Culachy wind farm

Published: 16th March 2015

Updated 30 April 2018 - Culachy refused

Viewpoint 3 culachy

RES image: developer's visualisation

In March 2015 the Trust objected to an application for a 13 turbine wind farm at Culachy, south of Fort Augustus due to concerns about the impact on Wild Land Area 19: Braeroy – Glenshirra – Creag Meagaidh, as well as the potential for damage to peatlands and socio-economic impact.

Developer RES originally considered a layout of up to 25 turbines but scaled back on this following feedback from public exhibitions, centred in particular on visual impact from viewpoints in nearby Fort Augustus.

The Culachy turbines would have a maximum height of up to 149.5 metres to the blade tip, part of what seems to be a growing trend for larger and larger turbines of heights previously unseen in Scotland. The proposal also includes a network of site tracks and hardstandings, permanent and temporary wind monitoring masts, electrical connection works, a control building and substation, and associated temporary construction infrastructure. The Beauly-Denny powerline runs through the development site, which lies to the west of the Stronelairg wind farm site. More detail can be found on the developer's website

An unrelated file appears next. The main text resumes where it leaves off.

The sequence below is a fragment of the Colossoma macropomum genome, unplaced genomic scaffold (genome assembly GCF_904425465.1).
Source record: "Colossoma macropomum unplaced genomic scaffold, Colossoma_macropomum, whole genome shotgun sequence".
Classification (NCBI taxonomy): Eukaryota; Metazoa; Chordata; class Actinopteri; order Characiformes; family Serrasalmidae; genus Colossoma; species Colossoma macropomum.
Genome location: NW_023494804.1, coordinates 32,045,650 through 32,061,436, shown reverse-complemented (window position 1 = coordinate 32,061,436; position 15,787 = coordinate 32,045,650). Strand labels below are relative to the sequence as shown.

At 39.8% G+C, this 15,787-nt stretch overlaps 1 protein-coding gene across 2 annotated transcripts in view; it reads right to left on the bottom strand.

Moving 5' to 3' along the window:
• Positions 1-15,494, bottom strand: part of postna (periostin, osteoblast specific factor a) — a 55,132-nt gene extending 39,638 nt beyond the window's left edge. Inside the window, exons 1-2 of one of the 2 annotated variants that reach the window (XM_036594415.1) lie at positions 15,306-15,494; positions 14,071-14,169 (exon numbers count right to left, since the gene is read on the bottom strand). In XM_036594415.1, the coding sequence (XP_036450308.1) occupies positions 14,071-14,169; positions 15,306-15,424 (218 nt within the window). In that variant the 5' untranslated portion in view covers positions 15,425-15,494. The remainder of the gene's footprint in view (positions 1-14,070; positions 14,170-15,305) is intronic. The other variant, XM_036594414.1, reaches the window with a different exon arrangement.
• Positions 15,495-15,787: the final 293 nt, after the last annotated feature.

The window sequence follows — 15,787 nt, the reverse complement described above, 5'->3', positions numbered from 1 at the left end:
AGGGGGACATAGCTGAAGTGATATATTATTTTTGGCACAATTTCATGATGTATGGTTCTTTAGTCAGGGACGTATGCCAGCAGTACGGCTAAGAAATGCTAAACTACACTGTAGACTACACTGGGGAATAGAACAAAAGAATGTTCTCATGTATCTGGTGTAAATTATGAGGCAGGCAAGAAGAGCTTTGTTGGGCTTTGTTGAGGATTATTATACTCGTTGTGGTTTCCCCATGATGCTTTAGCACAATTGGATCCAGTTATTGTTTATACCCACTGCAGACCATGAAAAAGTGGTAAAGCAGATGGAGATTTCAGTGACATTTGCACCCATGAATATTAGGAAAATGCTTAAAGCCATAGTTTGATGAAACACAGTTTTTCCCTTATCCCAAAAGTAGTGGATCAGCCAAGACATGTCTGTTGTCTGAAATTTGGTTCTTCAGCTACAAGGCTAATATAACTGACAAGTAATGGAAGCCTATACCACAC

In December 2015 the application was rejected by Highland Councillors, citing unacceptable significant adverse impact on the setting of the Scheduled Monument that is the Corrieyairick Pass and on the experience and appreciation of users of the Pass. Highland Council also considered the scheme would be unacceptable in terms of both individual and cumulative visual impact when viewed by recreational users of the Corrieyairick Pass, the Great Glen Way and higher ground to the north of the site.

In March 2016 the developer (RES) lodged an appeal to the Directorate of Planning and Environmental Appeals (DPEA). On 6 April 2016 we lodged a submission to the DPEA - you can read this in the downloads below.

A Public Local Inquiry (PLI) took place 25-28 April 2017. The Trust reiterated its concerns about the proliferation of wind farm development proposals (and associated energy transmission infrastructure) around the wider area to the south of the Great Glen.

In April 2018 the Trust learnt that the appeal had been dismissed by the reporter and planning permission had been refused on the basis that the proposed development would not be consistent with the significant protection accorded by national planning policy to wild land.